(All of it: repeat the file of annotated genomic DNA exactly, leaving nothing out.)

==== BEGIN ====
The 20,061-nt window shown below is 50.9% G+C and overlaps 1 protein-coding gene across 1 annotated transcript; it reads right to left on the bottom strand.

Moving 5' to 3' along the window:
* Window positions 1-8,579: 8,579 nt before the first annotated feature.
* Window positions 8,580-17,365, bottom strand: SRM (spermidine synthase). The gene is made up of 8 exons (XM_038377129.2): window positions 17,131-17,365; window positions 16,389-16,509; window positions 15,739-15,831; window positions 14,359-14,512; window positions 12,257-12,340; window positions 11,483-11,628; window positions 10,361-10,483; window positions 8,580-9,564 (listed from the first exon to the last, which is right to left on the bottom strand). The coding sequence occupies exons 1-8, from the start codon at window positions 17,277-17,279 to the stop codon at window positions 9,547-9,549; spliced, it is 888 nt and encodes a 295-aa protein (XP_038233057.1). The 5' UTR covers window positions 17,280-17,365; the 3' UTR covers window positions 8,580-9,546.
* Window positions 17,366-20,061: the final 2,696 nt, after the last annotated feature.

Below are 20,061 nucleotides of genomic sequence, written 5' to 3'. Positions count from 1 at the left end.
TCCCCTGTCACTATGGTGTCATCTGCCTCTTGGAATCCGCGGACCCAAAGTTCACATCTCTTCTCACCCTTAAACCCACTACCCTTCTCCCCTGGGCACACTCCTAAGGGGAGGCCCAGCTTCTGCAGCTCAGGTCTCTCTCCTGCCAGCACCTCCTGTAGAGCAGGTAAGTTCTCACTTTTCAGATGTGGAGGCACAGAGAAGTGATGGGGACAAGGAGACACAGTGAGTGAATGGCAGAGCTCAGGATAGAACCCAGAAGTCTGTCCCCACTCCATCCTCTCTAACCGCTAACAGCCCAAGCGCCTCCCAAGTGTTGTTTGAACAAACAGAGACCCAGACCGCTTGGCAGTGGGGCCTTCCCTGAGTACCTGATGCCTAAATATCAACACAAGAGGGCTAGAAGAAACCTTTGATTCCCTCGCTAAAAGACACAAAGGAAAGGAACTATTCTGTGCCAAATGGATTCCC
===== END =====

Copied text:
The 20,061-nt window shown below is 50.9% G+C and overlaps 1 protein-coding gene across 1 annotated transcript; it reads right to left on the bottom strand.

Moving 5' to 3' along the window:
* Window positions 1-8,579: 8,579 nt before the first annotated feature.
* Window positions 8,580-17,365, bottom strand: SRM (spermidine synthase). The gene is made up of 8 exons (XM_038377129.2): window positions 17,131-17,365; window positions 16,389-16,509; window positions 15,739-15,831; window positions 14,359-14,512; window positions 12,257-12,340; window positions 11,483-11,628; window positions 10,361-10,483; window positions 8,580-9,564 (listed from the first exon to the last, which is right to left on the bottom strand). The coding sequence occupies exons 1-8, from the start codon at window positions 17,277-17,279 to the stop codon at window positions 9,547-9,549; spliced, it is 888 nt and encodes a 295-aa protein (XP_038233057.1). The 5' UTR covers window positions 17,280-17,365; the 3' UTR covers window positions 8,580-9,546.
* Window positions 17,366-20,061: the final 2,696 nt, after the last annotated feature.

Below are 20,061 nucleotides of genomic sequence, written 5' to 3'. Positions count from 1 at the left end.
TCCCCTGTCACTATGGTGTCATCTGCCTCTTGGAATCCGCGGACCCAAAGTTCACATCTCTTCTCACCCTTAAACCCACTACCCTTCTCCCCTGGGCACACTCCTAAGGGGAGGCCCAGCTTCTGCAGCTCAGGTCTCTCTCCTGCCAGCACCTCCTGTAGAGCAGGTAAGTTCTCACTTTTCAGATGTGGAGGCACAGAGAAGTGATGGGGACAAGGAGACACAGTGAGTGAATGGCAGAGCTCAGGATAGAACCCAGAAGTCTGTCCCCACTCCATCCTCTCTAACCGCTAACAGCCCAAGCGCCTCCCAAGTGTTGTTTGAACAAACAGAGACCCAGACCGCTTGGCAGTGGGGCCTTCCCTGAGTACCTGATGCCTAAATATCAACACAAGAGGGCTAGAAGAAACCTTTGATTCCCTCGCTAAAAGACACAAAGGAAAGGAACTATTCTGTGCCAAATGGATTCCC